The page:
More tips on how to offset upcoming postal rate increases

Two PBO members wrote in this week to provide additional advice on how to save money on postage costs. The first answer is provided by Gary Feldmar, Vice President/Midwest Sales Director of Sandy Alexander, Inc. Gary can be reached at or 847.441.2780.

The second answer is provided by guest expert, Mark White. Mark is Vice President, Manufacturing for U.S. News & World Report. He can be reached at

What can I do to offset postal rate increases?

From Gary Feldmar:
In order to offset upcoming postal rate increases there are 2 basic area's of cost that are controllable:

  1. Control the actual postal cost by --

    • a. Ensuring that mailers qualify for the lowest possible postal rates- ie. automation (letter vs. flat rates),

    • b. Evaluating qualification reports for further discounts by shipping to Bulk Mail Centers (BMC's) and Sectional Central Facilities (SCF's)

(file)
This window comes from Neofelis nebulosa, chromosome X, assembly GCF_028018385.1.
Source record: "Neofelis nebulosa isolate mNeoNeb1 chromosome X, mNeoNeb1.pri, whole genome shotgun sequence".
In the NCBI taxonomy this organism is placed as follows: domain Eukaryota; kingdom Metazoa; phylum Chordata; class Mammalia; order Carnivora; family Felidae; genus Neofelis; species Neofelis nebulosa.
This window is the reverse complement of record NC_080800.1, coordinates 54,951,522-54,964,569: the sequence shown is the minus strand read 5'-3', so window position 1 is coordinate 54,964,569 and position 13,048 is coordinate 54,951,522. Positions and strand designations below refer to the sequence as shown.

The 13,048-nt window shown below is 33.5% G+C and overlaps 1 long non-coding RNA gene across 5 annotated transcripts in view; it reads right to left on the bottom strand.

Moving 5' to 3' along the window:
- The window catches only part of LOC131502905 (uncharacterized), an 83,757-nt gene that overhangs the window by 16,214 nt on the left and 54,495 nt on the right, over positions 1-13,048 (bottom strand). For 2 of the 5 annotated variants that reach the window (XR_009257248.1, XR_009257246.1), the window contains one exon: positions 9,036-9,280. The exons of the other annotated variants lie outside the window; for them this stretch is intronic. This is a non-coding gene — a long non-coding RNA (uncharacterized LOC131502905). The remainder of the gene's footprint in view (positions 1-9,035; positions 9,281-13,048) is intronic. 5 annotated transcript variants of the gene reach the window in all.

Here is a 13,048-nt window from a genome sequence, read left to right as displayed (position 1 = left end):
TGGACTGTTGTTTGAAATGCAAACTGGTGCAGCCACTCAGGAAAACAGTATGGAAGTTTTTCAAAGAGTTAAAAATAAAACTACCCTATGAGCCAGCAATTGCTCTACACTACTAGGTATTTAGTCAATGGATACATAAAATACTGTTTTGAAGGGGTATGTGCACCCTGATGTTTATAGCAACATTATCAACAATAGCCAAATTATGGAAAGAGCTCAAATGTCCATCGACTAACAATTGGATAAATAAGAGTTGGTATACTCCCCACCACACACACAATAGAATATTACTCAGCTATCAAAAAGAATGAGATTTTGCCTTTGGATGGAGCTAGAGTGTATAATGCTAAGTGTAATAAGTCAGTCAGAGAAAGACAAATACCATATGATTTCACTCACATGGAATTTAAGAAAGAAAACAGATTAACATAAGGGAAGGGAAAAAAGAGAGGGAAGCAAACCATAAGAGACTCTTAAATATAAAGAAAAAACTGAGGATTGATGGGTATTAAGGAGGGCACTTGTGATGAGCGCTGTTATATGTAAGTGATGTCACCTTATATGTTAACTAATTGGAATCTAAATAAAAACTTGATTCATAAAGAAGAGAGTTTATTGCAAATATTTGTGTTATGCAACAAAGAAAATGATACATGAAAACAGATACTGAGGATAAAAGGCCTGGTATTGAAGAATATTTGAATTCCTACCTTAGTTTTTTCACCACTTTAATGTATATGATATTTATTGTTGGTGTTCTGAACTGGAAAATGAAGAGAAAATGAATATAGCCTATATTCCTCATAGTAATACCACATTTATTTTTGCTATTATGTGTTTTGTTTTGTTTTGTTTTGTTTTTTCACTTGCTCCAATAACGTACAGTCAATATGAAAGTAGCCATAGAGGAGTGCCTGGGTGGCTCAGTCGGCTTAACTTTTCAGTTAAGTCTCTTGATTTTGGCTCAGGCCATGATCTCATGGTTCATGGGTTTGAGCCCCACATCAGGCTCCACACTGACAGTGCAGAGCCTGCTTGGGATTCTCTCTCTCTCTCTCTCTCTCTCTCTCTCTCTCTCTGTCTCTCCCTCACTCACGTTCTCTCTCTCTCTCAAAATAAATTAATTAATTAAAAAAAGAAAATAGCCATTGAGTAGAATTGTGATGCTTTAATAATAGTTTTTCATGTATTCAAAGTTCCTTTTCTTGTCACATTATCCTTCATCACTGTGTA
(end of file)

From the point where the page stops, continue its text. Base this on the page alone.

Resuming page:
2. Control the actual cost of the final printed product by:

    • a. Adjusting sizes for most efficient press production. A good working knowledge of press equipment limitations and a proactive supplier are critical. Sometimes a size adjustment of as little as 1/4" can significantly decrease the cost of production. Check with your supplier before finalizing creative format size.

    • b. Converting conventional multi-component solo mail or offline folded formats to inline finished formats and self mailers. In some cases, the savings can be in excess of 25%. The effect on response is often offset by the decreased cost per order/response. And the time savings by eliminating lettershop inserting can be several days or, on a particularly large mailing, weeks.

    • c. Evaluating the potential savings by decreasing the weight and/or the grade of stock that will be used for your promotion. Often, meaningful savings can be enjoyed with minimal or no effect on actual response.


And, from Mark White, U.S. News & World Report:
There are a lot of things folks can be doing to reduce their postal costs --such as address hygiene, combining mail streams, and getting their printers to co-mail.**

The proposed postal rates would provide even greater incentives to do all of these things. Contrary to popular opinion, it's not true that only big outfits can take advantage of these incentives.

**Note from editor: Also see Mark White's definition of co-mailing in a separate Q&A in PBO's Ask the Experts.
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